The vast majority of cases occur in the skin and are called cutaneous melanomas. These can be further subdivided into four major types. The most common one is superficial spreading, followed by nodular melanoma. Other cutaneous melanomas include lentigo maligna and acral lentiginous.
But melanomas can also develop in melanocytes located in other areas, including the eye (uveal and conjunctival melanomas) and mucosal surfaces throughout the body (mucosal melanoma), such as the gastrointestinal tract.
Desmoplastic melanoma is another distinct subtype that occurs in skin regions with chronic sun exposure. Other very rare subtypes include primary central nervous system melanoma, which occurs in the leptomeninges (the lining of the brain and spinal cord) and melanoma of soft parts (also known as clear cell sarcoma), which arises in the dermal layer of the skin and other soft tissues.
At MD Anderson, treatment is tailored to the specific needs of each patient. So, we take into consideration the type of melanoma, its stage and any other medical issues a patient might have.
What are the latest advances in melanoma diagnosis and treatment?
Over the past decade, the Food and Drug Administration (FDA) has approved a number new drugs for the treatment of melanoma.
In the immunotherapy category alone, there are ipilumumab, pembrolizumab, and nivolumab, plus the combination of ipilumumab and nivolumab taken together. These are given through an IV.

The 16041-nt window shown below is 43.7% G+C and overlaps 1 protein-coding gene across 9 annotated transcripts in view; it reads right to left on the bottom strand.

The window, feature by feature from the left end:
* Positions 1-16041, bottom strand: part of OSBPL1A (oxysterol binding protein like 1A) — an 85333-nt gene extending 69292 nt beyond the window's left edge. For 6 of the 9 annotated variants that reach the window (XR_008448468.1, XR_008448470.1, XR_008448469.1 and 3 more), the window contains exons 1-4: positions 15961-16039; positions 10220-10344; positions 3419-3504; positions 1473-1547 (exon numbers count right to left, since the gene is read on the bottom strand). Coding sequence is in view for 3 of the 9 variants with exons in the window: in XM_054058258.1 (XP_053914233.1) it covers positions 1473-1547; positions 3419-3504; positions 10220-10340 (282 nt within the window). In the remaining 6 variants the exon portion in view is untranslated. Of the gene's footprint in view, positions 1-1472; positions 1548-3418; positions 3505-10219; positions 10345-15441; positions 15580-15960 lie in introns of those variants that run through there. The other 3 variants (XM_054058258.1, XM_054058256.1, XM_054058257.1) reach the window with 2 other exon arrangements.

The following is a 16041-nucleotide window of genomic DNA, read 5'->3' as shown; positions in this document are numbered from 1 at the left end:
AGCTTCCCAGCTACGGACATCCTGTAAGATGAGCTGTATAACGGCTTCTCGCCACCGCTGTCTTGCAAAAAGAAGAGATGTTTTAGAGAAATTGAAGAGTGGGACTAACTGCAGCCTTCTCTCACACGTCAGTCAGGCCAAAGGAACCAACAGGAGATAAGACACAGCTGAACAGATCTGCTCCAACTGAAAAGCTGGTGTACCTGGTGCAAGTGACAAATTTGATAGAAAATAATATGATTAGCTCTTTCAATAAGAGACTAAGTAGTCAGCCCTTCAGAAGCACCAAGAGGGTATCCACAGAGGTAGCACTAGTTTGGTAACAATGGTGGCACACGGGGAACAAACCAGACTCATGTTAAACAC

There are also three FDA-approved oral targeted therapy drug combinations for melanoma patients with a BRAF mutation: vemurafenib and cobimetinib, dabrafenib and trametinib, and encorafenib and binimetinib.
Other approaches for treating advanced melanoma include injecting an oncolytic virus called talimogene laherparepvec (T-VEC) directly into the tumor.
Not all of these therapies will work for everybody, of course, but it’s still really exciting to have them. Because now, patients have many great FDA-approved medications available, and numerous clinical trials they can join, should they exhaust all current treatment options.
We’re seeing some really amazing results, too. Patients who would’ve lived maybe 4 to 6 months after being diagnosed with a melanoma brain metastasis before, for example, have a chance of living for years. And some are seeing complete responses. So, while we still have a lot more work to do to help our patients, having melanoma today is very different from having melanoma a decade ago.